On Tuesday, November 7th, New Yorkers will head to the polls and vote Yes or No to the following question, “Shall there be a convention to revise the Constitution and amend the same?”
Every twenty years New York voters have the opportunity to authorize a convention of delegates to create amendments to the state constitution.
The proposition will appear on the back of the ballot. Voters will have to flip that ballot over to cast a Yes or No vote. There is a pending lawsuit that is waging an effort to mandate the New York State Board of Election to place the question on the front of the ballot.
Recent social media posts have erroneously stated that if a voter leaves the question blank it will be counted as a Yes. This is FALSE. Only actual Yes and No votes will be counted.
If the proposition receives more No votes in November, the process ends. If the proposition passes with a majority of Yes votes, a State Constitutional Convention will move forward.
The first step requires the election of delegates on November 6, 2018. There would be 3 delegates elected in each of the 63 New York State senate districts and 15 statewide delegates, for a total of 204 delegates.
At the completion of the delegate election, the convention will convene on April 2, 2019. Each delegate will receive an annual salary of $79,500, equal to that of a New York State assembly member. Total delegate salary would cost the state approximately $16 million.
In addition, the delegates will hire staff and set their salaries, as well as purchase necessary equipment and meeting venues. Some have estimated the overall costs to fall between $50 and $150 million for the constitutional convention. The most recent constitutional conventions resulted in state legislators, their staff members and politically-connected individuals elected as delegates.
The current constitution allows elected officials, judges and other government employees to double dip, collecting the $79,500 delegate salary in addition to their regular government salary. State laws also allow the delegate salary to be factored into pension calculations for these members. During the convention, elected delegates will propose amendments to the State Constitution.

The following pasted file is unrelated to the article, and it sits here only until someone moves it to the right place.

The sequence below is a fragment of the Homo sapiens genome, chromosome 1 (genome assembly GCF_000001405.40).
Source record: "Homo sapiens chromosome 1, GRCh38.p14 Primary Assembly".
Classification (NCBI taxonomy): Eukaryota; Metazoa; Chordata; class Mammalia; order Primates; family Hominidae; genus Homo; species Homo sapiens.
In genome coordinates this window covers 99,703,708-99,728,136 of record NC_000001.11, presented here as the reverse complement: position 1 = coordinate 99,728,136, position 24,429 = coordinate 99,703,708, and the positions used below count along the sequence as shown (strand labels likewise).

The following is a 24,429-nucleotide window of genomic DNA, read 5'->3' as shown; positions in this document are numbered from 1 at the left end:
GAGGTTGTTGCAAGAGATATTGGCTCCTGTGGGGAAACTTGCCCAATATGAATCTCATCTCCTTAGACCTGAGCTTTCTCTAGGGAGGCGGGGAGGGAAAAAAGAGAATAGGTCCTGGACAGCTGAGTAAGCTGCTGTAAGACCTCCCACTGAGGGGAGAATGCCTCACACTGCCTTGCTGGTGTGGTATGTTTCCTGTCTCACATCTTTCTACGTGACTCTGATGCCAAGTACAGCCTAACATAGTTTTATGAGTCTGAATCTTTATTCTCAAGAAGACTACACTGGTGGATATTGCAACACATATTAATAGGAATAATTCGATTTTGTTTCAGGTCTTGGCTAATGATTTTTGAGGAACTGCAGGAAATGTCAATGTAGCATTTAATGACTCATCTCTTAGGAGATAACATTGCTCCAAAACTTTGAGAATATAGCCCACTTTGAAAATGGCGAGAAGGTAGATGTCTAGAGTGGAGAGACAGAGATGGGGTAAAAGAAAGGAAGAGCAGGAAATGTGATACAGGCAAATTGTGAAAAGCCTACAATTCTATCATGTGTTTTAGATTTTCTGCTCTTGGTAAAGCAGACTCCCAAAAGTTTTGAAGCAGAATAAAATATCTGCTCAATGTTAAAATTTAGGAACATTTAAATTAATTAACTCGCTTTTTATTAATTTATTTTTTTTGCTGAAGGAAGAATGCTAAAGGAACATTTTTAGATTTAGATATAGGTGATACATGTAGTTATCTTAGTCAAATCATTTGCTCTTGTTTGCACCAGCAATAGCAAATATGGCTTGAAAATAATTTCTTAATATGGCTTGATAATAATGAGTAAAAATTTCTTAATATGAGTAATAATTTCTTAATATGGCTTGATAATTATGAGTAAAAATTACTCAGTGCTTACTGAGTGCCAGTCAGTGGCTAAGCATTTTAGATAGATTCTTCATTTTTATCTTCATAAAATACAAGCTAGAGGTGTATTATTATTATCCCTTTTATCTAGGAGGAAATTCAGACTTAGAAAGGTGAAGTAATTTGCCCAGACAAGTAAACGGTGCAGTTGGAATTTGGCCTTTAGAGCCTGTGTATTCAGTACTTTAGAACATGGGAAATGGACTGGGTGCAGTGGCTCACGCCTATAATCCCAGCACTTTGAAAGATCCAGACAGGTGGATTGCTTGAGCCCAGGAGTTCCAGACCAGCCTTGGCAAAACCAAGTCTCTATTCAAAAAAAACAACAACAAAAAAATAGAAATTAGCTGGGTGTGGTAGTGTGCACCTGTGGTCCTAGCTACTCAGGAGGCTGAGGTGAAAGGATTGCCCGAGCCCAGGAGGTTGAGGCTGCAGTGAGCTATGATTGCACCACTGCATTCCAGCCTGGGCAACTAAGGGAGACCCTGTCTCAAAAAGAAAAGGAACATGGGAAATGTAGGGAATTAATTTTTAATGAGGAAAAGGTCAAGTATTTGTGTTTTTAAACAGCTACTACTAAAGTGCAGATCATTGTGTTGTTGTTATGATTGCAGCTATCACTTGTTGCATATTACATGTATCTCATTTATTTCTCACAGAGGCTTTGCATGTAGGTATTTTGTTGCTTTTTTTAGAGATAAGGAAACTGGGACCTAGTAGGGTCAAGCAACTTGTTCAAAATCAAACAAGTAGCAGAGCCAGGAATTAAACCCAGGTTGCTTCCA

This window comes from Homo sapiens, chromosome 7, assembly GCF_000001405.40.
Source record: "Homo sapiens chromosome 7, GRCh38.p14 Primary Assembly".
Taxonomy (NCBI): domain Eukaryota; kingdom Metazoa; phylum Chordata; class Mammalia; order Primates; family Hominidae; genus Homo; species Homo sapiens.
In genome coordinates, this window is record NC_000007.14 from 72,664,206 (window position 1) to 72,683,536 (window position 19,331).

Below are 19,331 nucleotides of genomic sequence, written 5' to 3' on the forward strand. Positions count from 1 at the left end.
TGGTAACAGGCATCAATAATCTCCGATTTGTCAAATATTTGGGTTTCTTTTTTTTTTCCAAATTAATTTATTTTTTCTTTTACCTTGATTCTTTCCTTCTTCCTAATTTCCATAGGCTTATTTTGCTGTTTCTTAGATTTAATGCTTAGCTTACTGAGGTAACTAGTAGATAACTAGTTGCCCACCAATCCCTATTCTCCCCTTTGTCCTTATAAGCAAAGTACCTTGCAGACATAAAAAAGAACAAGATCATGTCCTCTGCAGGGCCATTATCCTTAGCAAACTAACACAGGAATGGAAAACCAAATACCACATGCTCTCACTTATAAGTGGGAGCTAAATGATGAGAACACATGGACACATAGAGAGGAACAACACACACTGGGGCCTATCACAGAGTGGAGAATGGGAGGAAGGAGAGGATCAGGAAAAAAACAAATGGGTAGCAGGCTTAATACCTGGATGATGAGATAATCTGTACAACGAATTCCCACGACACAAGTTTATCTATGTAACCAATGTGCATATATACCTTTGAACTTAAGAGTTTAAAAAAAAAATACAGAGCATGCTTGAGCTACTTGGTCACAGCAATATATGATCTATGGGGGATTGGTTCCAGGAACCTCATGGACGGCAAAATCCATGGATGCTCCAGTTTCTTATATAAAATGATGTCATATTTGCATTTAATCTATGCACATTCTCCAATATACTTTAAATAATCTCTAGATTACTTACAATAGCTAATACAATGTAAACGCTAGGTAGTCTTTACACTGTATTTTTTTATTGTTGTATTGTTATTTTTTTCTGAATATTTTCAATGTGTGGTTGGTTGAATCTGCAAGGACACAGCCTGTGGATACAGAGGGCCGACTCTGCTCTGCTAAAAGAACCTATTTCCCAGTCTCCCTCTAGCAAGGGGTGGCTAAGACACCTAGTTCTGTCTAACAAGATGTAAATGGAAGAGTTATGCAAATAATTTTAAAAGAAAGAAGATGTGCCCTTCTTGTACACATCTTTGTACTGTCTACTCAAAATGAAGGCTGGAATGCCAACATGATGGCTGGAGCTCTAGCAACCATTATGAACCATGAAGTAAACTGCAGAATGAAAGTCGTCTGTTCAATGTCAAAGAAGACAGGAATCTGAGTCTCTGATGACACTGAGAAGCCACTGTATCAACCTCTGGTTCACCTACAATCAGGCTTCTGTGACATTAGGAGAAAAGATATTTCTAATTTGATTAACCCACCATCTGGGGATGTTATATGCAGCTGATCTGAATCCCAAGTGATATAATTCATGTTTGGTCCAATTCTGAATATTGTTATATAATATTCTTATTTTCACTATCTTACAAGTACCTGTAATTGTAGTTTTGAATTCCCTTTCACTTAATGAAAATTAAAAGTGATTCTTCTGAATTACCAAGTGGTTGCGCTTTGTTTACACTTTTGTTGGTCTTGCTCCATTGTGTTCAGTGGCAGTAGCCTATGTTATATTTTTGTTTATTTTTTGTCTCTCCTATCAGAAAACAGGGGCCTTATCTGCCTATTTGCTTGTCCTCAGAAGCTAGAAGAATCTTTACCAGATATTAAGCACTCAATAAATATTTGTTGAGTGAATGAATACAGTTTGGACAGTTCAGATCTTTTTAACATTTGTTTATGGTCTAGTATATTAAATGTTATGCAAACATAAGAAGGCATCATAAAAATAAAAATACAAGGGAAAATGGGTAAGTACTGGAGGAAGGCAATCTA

Proponents believe this is the best option to enact reforms to combat alleged corruption in Albany. They hope to restrict state legislator’s outside income and implement ethics reform that has been gridlock. A constitutional convention could also result in eliminating a state legislative chamber, streamlining the legislative process. The current legislative make-up includes 63 state senators and 150 assembly members. Supporters believe a convention could potentially remove unfunded mandates, which place financial burdens on local municipalities. Additionally, they believe it could provide savings in the government pension plans.
Opponents believe the high costs of conducting a convention and having state legislators as delegates, will hinder any chance of positive changes. There are concerns that opening the books on every law can negatively impact environmental conservation, public education, and labor protection laws. Opponents maintain that the right for workers to organize unions, worker’s compensation protections and previously negotiated state pension obligations can be in jeopardy. The most recent constitutional conventions were seen as mere duplications of previous legislative sessions, resulting in little change.
If the constitution convention moves forward and the delegates propose amendments, it is anticipated that voters will consider adopting the amended New York Constitution at the polls on November 5, 2019.
Please remember to exercise your right to vote on November 7, 2017!
By Community Education Council 31 President Michael Reilly